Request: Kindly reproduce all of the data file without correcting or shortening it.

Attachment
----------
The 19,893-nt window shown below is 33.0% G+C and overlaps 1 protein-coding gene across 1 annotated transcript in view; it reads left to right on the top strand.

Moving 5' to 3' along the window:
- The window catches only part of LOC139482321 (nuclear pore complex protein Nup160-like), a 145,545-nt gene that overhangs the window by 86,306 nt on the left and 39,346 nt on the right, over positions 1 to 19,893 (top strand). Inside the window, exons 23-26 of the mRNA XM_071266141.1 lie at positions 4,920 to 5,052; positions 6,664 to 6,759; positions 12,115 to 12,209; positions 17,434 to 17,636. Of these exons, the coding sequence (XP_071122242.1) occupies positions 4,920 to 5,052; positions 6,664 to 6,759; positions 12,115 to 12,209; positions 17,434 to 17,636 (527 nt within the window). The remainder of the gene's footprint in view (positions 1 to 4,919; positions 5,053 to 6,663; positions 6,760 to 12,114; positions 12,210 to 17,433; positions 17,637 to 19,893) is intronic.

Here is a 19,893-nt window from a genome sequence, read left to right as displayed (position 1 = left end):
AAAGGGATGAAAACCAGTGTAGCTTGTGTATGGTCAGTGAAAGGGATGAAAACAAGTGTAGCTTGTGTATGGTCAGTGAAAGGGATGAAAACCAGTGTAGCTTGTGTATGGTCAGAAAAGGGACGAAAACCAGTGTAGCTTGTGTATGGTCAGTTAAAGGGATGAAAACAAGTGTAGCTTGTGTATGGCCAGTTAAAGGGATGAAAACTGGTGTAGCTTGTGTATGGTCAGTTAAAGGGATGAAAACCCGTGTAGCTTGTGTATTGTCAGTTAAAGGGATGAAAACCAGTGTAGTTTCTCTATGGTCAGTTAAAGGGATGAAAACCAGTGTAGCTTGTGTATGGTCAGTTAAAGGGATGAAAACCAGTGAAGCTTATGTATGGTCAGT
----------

The 19,893-nt window shown below is 33.0% G+C and overlaps 1 protein-coding gene across 1 annotated transcript in view; it reads left to right on the top strand.

Moving 5' to 3' along the window:
- The window catches only part of LOC139482321 (nuclear pore complex protein Nup160-like), a 145,545-nt gene that overhangs the window by 86,306 nt on the left and 39,346 nt on the right, over positions 1 to 19,893 (top strand). Inside the window, exons 23-26 of the mRNA XM_071266141.1 lie at positions 4,920 to 5,052; positions 6,664 to 6,759; positions 12,115 to 12,209; positions 17,434 to 17,636. Of these exons, the coding sequence (XP_071122242.1) occupies positions 4,920 to 5,052; positions 6,664 to 6,759; positions 12,115 to 12,209; positions 17,434 to 17,636 (527 nt within the window). The remainder of the gene's footprint in view (positions 1 to 4,919; positions 5,053 to 6,663; positions 6,760 to 12,114; positions 12,210 to 17,433; positions 17,637 to 19,893) is intronic.

Here is a 19,893-nt window from a genome sequence, read left to right as displayed (position 1 = left end):
AAAGGGATGAAAACCAGTGTAGCTTGTGTATGGTCAGTGAAAGGGATGAAAACAAGTGTAGCTTGTGTATGGTCAGTGAAAGGGATGAAAACCAGTGTAGCTTGTGTATGGTCAGAAAAGGGACGAAAACCAGTGTAGCTTGTGTATGGTCAGTTAAAGGGATGAAAACAAGTGTAGCTTGTGTATGGCCAGTTAAAGGGATGAAAACTGGTGTAGCTTGTGTATGGTCAGTTAAAGGGATGAAAACCCGTGTAGCTTGTGTATTGTCAGTTAAAGGGATGAAAACCAGTGTAGTTTCTCTATGGTCAGTTAAAGGGATGAAAACCAGTGTAGCTTGTGTATGGTCAGTTAAAGGGATGAAAACCAGTGAAGCTTATGTATGGTCAGT